'We do not turn the other cheek': Israel says it will continue building settlements in defiance of UN resolution

Israel's government said Monday that it plans to approve the construction of nearly 6,000 new homes in the predominantly Palestinian eastern Jerusalem, with 600 settlements due to be approved on Wednesday.

Deputy Mayor Meir Turgeman, the committee chairman responsible for planning the expansion, told the newspaper Israel Hayom that the settlement expansion will continue, in defiance of a UN Security Council resolution passed Friday calling on Israel to immediately halt the construction of new homes on land occupied by Palestinians.

Related: UN Security Council votes on Israeli settlements

"We remain unfazed by the UN vote, or by any other entity that tries to dictate what we do in Jerusalem," Turgeman said." I hope the Israeli government and the new US administration will support us, so we can make up for the lack [of support] during the eight years of the Obama administration."

The resolution has infuriated the Israelis and worsened the already chilly relations between US President Barack Obama and Israeli Prime Minister Benjamin Netanyahu, stemming most prominently from the US-led nuclear negotiations with Iran and Obama's longstanding opposition to Israel's settlement policy.

Israel's Foreign Ministry said Tuesday that it was "reducing" working ties with 12 of the UN Security Council countries that voted to pass the resolution, and Netanyahu said during a cabinet meeting Sunday that he has "no doubt" the Obama administration colluded with the Palestinians behind Israel's back.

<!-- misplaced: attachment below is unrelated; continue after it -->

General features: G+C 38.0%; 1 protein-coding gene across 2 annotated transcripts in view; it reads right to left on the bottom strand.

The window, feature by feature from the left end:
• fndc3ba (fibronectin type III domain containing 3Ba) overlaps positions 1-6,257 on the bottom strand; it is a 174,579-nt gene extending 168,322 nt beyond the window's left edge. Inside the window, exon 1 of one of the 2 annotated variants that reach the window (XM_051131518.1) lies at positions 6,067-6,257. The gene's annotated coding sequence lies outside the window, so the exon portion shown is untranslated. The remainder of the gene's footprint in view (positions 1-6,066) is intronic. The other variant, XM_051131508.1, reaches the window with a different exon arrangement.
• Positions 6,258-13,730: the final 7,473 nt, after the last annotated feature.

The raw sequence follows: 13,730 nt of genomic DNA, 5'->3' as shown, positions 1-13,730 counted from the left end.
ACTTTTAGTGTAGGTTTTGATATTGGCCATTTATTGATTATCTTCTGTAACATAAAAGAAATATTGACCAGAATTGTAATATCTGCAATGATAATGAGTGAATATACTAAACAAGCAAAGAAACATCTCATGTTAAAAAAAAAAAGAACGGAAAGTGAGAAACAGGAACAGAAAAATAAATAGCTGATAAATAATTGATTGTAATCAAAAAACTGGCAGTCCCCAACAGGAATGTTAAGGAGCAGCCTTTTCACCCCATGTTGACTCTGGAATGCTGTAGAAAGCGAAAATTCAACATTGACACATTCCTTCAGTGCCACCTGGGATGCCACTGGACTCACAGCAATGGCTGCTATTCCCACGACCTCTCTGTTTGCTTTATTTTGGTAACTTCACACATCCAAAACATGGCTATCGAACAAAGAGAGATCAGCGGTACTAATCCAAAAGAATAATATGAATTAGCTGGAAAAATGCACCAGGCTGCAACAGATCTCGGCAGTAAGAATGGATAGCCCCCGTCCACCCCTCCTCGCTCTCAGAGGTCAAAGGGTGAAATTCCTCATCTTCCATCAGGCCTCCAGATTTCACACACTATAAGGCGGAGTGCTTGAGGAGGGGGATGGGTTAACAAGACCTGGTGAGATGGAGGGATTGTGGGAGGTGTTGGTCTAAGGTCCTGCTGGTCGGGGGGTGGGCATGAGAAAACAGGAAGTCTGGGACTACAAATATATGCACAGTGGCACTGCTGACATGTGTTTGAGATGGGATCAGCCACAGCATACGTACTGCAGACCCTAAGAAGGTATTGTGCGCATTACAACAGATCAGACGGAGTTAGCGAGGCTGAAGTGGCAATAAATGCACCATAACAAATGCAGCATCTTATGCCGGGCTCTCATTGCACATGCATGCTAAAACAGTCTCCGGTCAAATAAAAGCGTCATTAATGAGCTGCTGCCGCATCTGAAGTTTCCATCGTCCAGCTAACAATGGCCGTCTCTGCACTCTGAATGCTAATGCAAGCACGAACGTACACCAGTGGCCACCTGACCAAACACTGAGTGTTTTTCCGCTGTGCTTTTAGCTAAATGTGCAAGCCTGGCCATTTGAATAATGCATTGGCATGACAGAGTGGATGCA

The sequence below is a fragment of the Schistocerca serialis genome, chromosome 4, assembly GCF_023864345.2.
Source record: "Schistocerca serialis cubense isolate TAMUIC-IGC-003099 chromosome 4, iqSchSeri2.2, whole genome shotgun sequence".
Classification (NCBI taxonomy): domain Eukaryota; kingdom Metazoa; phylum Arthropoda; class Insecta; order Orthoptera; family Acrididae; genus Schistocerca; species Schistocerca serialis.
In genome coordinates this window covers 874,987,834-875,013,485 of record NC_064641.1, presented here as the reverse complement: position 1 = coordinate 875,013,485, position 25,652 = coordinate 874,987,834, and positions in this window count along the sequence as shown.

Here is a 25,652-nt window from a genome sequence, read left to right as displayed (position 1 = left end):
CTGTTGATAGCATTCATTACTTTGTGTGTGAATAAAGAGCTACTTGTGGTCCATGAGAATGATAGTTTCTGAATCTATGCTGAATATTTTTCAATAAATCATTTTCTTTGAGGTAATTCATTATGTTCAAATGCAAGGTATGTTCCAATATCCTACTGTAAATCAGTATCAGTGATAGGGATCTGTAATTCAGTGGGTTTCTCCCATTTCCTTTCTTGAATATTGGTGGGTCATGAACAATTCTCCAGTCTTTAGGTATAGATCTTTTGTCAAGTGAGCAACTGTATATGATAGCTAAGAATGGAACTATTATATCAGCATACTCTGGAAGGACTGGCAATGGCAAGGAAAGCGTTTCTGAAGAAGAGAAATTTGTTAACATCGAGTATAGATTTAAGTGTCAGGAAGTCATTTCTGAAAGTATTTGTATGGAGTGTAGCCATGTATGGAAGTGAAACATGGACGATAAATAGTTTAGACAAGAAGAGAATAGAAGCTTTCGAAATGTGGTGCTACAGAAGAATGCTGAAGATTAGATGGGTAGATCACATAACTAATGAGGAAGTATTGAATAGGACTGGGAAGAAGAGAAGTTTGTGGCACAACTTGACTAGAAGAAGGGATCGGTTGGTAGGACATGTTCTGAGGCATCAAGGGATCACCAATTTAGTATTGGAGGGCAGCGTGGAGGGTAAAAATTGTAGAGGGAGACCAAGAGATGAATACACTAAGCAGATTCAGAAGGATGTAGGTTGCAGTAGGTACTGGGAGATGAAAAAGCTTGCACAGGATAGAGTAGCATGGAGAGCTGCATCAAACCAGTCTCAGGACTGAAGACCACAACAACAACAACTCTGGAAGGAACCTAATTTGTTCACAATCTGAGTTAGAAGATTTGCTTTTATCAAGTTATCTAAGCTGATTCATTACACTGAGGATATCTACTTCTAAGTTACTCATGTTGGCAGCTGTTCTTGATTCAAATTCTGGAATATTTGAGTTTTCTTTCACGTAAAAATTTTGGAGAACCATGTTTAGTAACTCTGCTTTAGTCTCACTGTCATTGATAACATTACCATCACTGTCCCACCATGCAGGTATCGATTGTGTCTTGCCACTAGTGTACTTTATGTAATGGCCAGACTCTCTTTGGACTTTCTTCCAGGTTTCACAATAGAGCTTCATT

Related: Obama, Netanyahu meetings

Netanyahu summoned to Jerusalem on Sunday 10 ambassadors from the UN Security Council nations that voted to pass the resolution to personally reprimand them. He also canceled a meeting with British Prime Minister Theresa May that had been scheduled on the sidelines of the World Economic Forum in Davos next month.

"Israel is a country with national pride, and we do not turn the other cheek," Netanyahu said, according to The New York Times. "This is a responsible, measured and vigorous response, the natural response of a healthy people that is making it clear to the nations of the world that what was done at the UN is unacceptable to us."

The resolution "condemned all measures aimed at altering the demographic composition, character, and status of the Palestinian territory, occupied since 1967, including East Jerusalem."

Although Netanyahu lobbied the US to wield its veto power during the vote, it was never expected that Israel would abide by the terms of the resolution if it passed.

Netanyahu's office released a statement immediately after the vote passed, calling it "absurd" and saying Israel "looks forward" to working with the incoming administration of US President-elect Donald Trump to "negate" the resolution's "harmful effects."

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It is unclear what, if any, steps the international community will take to compel Israel to abide by the terms of the resolution, which requested the UN secretary-general "to report to the council every three months on the implementation of the provisions of the present resolution."

Palestinian Foreign Minister Riad Malki suggested that the resolution will allow the Palestinians to appeal to international legal bodies to hold Israel accountable for settlement expansion.

"Now we can talk about the boycott of all settlements, the companies that work with them, et cetera, and actually take legal action against them if they continue to work with them," he said, according to the Times.

He added: "We are looking to devise a comprehensive vision, and hopefully 2017 will be the year when the Israeli occupation ends."

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